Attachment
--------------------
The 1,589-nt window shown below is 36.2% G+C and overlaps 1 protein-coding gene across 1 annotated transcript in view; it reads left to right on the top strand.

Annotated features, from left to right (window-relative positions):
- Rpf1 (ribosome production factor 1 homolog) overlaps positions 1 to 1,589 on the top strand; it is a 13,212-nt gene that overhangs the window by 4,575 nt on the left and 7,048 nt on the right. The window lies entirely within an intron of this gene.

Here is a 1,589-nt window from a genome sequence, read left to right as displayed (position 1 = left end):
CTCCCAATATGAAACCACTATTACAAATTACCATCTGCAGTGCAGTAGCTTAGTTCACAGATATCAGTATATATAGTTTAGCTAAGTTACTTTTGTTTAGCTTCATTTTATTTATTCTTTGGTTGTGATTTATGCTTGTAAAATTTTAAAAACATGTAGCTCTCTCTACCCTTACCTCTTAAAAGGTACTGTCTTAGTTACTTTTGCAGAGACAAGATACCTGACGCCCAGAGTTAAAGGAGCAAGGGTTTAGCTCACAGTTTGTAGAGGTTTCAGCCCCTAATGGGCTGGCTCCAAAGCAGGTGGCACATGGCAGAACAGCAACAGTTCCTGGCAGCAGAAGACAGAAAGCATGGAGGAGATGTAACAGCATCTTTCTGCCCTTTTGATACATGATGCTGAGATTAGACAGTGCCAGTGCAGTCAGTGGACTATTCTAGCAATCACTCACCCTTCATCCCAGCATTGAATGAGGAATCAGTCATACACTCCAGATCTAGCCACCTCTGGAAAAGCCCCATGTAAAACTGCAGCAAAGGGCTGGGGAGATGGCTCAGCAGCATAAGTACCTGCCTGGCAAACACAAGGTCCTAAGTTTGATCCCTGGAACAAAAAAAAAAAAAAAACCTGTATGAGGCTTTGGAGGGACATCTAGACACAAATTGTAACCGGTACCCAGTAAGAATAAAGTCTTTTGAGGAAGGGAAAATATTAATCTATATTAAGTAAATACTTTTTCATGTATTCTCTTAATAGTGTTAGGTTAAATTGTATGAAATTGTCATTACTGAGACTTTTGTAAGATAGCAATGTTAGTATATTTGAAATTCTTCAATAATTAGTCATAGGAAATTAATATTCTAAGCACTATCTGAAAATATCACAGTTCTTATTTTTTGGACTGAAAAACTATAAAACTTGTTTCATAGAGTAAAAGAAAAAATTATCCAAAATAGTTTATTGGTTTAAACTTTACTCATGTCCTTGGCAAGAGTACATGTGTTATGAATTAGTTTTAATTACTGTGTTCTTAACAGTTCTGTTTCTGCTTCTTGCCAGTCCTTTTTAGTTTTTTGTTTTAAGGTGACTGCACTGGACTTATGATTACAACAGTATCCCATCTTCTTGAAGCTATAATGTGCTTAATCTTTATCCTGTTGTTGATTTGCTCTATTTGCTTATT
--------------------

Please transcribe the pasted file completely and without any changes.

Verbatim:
The 1,589-nt window shown below is 36.2% G+C and overlaps 1 protein-coding gene across 1 annotated transcript in view; it reads left to right on the top strand.

Annotated features, from left to right (window-relative positions):
- Rpf1 (ribosome production factor 1 homolog) overlaps positions 1 to 1,589 on the top strand; it is a 13,212-nt gene that overhangs the window by 4,575 nt on the left and 7,048 nt on the right. The window lies entirely within an intron of this gene.

Here is a 1,589-nt window from a genome sequence, read left to right as displayed (position 1 = left end):
CTCCCAATATGAAACCACTATTACAAATTACCATCTGCAGTGCAGTAGCTTAGTTCACAGATATCAGTATATATAGTTTAGCTAAGTTACTTTTGTTTAGCTTCATTTTATTTATTCTTTGGTTGTGATTTATGCTTGTAAAATTTTAAAAACATGTAGCTCTCTCTACCCTTACCTCTTAAAAGGTACTGTCTTAGTTACTTTTGCAGAGACAAGATACCTGACGCCCAGAGTTAAAGGAGCAAGGGTTTAGCTCACAGTTTGTAGAGGTTTCAGCCCCTAATGGGCTGGCTCCAAAGCAGGTGGCACATGGCAGAACAGCAACAGTTCCTGGCAGCAGAAGACAGAAAGCATGGAGGAGATGTAACAGCATCTTTCTGCCCTTTTGATACATGATGCTGAGATTAGACAGTGCCAGTGCAGTCAGTGGACTATTCTAGCAATCACTCACCCTTCATCCCAGCATTGAATGAGGAATCAGTCATACACTCCAGATCTAGCCACCTCTGGAAAAGCCCCATGTAAAACTGCAGCAAAGGGCTGGGGAGATGGCTCAGCAGCATAAGTACCTGCCTGGCAAACACAAGGTCCTAAGTTTGATCCCTGGAACAAAAAAAAAAAAAAAACCTGTATGAGGCTTTGGAGGGACATCTAGACACAAATTGTAACCGGTACCCAGTAAGAATAAAGTCTTTTGAGGAAGGGAAAATATTAATCTATATTAAGTAAATACTTTTTCATGTATTCTCTTAATAGTGTTAGGTTAAATTGTATGAAATTGTCATTACTGAGACTTTTGTAAGATAGCAATGTTAGTATATTTGAAATTCTTCAATAATTAGTCATAGGAAATTAATATTCTAAGCACTATCTGAAAATATCACAGTTCTTATTTTTTGGACTGAAAAACTATAAAACTTGTTTCATAGAGTAAAAGAAAAAATTATCCAAAATAGTTTATTGGTTTAAACTTTACTCATGTCCTTGGCAAGAGTACATGTGTTATGAATTAGTTTTAATTACTGTGTTCTTAACAGTTCTGTTTCTGCTTCTTGCCAGTCCTTTTTAGTTTTTTGTTTTAAGGTGACTGCACTGGACTTATGATTACAACAGTATCCCATCTTCTTGAAGCTATAATGTGCTTAATCTTTATCCTGTTGTTGATTTGCTCTATTTGCTTATT